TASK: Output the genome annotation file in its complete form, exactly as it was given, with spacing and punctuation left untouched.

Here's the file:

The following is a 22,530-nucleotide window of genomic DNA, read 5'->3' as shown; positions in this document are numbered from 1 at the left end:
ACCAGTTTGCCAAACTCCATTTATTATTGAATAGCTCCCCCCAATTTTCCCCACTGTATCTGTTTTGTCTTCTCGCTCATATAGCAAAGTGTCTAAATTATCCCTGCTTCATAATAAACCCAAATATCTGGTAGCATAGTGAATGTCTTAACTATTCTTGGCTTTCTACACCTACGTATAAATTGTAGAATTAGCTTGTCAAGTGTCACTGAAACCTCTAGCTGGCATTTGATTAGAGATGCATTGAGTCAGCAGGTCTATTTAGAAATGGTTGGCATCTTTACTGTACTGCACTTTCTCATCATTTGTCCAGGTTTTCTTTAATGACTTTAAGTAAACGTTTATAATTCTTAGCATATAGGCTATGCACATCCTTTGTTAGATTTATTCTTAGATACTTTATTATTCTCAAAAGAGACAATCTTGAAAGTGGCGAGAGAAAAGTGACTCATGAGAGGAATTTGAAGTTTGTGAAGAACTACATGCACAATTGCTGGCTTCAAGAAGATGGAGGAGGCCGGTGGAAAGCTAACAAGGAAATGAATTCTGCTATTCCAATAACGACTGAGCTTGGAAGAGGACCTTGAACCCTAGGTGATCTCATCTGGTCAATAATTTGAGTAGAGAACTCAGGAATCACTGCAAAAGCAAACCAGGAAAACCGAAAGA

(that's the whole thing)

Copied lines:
The following is a 22,530-nucleotide window of genomic DNA, read 5'->3' as shown; positions in this document are numbered from 1 at the left end:
ACCAGTTTGCCAAACTCCATTTATTATTGAATAGCTCCCCCCAATTTTCCCCACTGTATCTGTTTTGTCTTCTCGCTCATATAGCAAAGTGTCTAAATTATCCCTGCTTCATAATAAACCCAAATATCTGGTAGCATAGTGAATGTCTTAACTATTCTTGGCTTTCTACACCTACGTATAAATTGTAGAATTAGCTTGTCAAGTGTCACTGAAACCTCTAGCTGGCATTTGATTAGAGATGCATTGAGTCAGCAGGTCTATTTAGAAATGGTTGGCATCTTTACTGTACTGCACTTTCTCATCATTTGTCCAGGTTTTCTTTAATGACTTTAAGTAAACGTTTATAATTCTTAGCATATAGGCTATGCACATCCTTTGTTAGATTTATTCTTAGATACTTTATTATTCTCAAAAGAGACAATCTTGAAAGTGGCGAGAGAAAAGTGACTCATGAGAGGAATTTGAAGTTTGTGAAGAACTACATGCACAATTGCTGGCTTCAAGAAGATGGAGGAGGCCGGTGGAAAGCTAACAAGGAAATGAATTCTGCTATTCCAATAACGACTGAGCTTGGAAGAGGACCTTGAACCCTAGGTGATCTCATCTGGTCAATAATTTGAGTAGAGAACTCAGGAATCACTGCAAAAGCAAACCAGGAAAACCGAAAGA